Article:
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NW (2012)

by Zadie Smith

Other authors: See the other authors section.

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2,061916,001 (3.5)200
"Four Londoners - Leah, Natalie, Felix, and Nathan - try to make adult lives outside of Caldwell, the council estate of their childhood. From private houses to public parks, at work and at play, their London is a complicated place, as beautiful as it is brutal, where the thoroughfares hide the back alleys and taking the high road can sometimes lead you to a dead end."--From publisher's information.… (more)
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English (86)  Danish (1)  Spanish (1)  German (1)  Catalan (1)  All languages (90)
Showing 1-5 of 86 (next | show all)
Well written character study, but the story doesn't go anywhere. There were some devices that play with form that I enjoyed, but it felt hollow in the middle. It might have worked better culled and presented as slightly connected short stories. Better than 'On Beauty', but certainly no 'White Teeth' ( )
  SamanthaD-KR | Jun 10, 2021 |
Interesting mesh of styles and structure, but sometimes feels too contrived for it to truly sing. Smith is similar to Adichie in that her greatest strength is social observation / describing the micro dynamics and tension of human interaction. Unfortunately, she sacrifices opportunities to do this more often with excessive focus on stylistic and structural experimentation that falls flat. ( )
  jiyoungh | May 3, 2021 |
I think this book is Zadie Smith's way of dealing with mortality, which is to say it's a very erudite, emotionally complex, formally inventive take on the issue.

The book is split between different perspectives, each with its own formal conceits and tone. The fun is the interplay between these, the way time compresses and overlaps, and choices have consequences that radiate outward jaggedly. This isn't your magnolia/love actually/slacker characters cross paths and fates diverge and mingle thing--it goes deeper. It's not even a pulp fiction/imitations of pulp fiction non linear interlocking deal where the story emerges bit by bit across many crossing timelines. It's more of a high modernist faulknerian thing, where subjective experience is recreated in prose, and perspective is fluid and time compresses and expands, except here the subject is time itself and persons across time. Did I mention time? What I'm trying to say is weird shit happens with time in this book.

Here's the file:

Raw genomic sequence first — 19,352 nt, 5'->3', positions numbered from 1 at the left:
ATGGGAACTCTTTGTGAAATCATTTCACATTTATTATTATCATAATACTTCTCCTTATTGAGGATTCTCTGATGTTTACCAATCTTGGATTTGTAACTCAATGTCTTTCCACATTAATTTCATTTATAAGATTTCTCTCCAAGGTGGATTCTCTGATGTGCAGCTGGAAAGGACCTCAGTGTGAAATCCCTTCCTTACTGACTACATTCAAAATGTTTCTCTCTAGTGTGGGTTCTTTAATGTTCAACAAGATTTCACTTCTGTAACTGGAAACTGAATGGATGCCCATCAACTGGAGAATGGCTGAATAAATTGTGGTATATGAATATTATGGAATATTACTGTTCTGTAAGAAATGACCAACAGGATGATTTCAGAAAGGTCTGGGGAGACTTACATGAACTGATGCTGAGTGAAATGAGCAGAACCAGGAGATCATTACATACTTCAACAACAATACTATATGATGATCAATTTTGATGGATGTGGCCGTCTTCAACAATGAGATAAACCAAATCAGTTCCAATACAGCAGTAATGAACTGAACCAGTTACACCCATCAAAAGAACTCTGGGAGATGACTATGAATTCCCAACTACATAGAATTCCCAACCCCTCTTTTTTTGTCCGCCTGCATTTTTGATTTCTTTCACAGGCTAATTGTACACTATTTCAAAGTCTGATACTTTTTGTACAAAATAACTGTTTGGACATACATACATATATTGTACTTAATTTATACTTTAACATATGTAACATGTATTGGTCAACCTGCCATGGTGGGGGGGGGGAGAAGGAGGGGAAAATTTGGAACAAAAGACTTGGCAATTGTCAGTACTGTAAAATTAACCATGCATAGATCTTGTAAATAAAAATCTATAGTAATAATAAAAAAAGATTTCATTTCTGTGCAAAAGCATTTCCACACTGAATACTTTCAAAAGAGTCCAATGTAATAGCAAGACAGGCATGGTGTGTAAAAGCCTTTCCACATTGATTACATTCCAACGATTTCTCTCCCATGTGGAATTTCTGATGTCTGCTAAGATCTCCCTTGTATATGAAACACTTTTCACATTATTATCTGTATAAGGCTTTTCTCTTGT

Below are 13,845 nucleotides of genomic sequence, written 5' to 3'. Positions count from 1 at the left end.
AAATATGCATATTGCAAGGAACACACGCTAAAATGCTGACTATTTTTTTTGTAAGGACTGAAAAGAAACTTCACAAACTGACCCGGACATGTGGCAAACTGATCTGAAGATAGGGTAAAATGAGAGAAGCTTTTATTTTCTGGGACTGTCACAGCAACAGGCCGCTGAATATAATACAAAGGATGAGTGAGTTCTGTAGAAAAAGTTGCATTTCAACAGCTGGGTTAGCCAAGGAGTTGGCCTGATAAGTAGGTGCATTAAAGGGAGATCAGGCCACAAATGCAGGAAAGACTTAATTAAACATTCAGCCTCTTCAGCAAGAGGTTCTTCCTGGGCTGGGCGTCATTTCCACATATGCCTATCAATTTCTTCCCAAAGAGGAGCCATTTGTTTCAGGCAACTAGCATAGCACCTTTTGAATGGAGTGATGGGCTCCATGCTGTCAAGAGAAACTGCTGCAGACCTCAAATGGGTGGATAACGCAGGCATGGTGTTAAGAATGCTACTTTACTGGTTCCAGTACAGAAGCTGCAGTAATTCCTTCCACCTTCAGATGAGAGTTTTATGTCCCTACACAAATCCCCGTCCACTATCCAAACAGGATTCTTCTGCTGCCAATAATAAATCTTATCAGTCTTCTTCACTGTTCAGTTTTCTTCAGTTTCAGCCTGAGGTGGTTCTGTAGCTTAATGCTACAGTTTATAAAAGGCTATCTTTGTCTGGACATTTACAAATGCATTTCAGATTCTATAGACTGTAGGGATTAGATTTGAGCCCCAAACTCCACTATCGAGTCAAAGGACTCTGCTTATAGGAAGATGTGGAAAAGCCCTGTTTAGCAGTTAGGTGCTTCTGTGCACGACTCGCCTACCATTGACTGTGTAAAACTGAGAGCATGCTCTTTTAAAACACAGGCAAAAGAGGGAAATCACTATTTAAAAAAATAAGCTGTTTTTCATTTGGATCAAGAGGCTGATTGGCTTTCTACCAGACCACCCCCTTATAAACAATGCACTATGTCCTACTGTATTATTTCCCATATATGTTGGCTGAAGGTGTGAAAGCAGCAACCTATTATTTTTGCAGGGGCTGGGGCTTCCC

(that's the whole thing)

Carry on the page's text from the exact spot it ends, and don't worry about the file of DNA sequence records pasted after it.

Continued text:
Oh yeah and the characters are extremely well drawn and there's a whole lot of class and race politics in the fold and marriage and motherhood and technology find themselves under the microscope.

The Natalie section is one of the best things I've ever read. Her section forms the structural and emotional core of the book. Her search for a constant identity and the slow erosion of the person she once was is devastating to witness. Her tale is told in vignettes that act like guideposts along the timeline of her life, sometimes narrowing in and viewing a single incident from 3 to 4 perspectives, sometimes covering years in a single stroke. All of the pathos of the Nathan section that immediately follows was built in Natalie's journey. He doesn't get a chapter, and his chastisement of Natalie is one of the best 11th hour character reveals I've read.

This is the work of someone who has lost the faith. The voice is far from the certainty of White Teeth. It has more of the ambivalence and empathy of her nonfiction, without the occasional both-sides fallacies.

Reminds me of Light in August and In Our Time. Oh and I caught a Joyce reference but have never read him (thank you, jeopardy)....

Anyway, the more I read, the more I liked it. This is a novelist at the height of her powers. Definitely has me hooked for at least one more novel. ( )
  trotta | Mar 4, 2021 |
Smith's style took a little getting-used-to at first for me but this quickly developed into something really excellent. I've lost track of how many *~*literary novels*~* I've read this year but this has got to be the best of them. ( )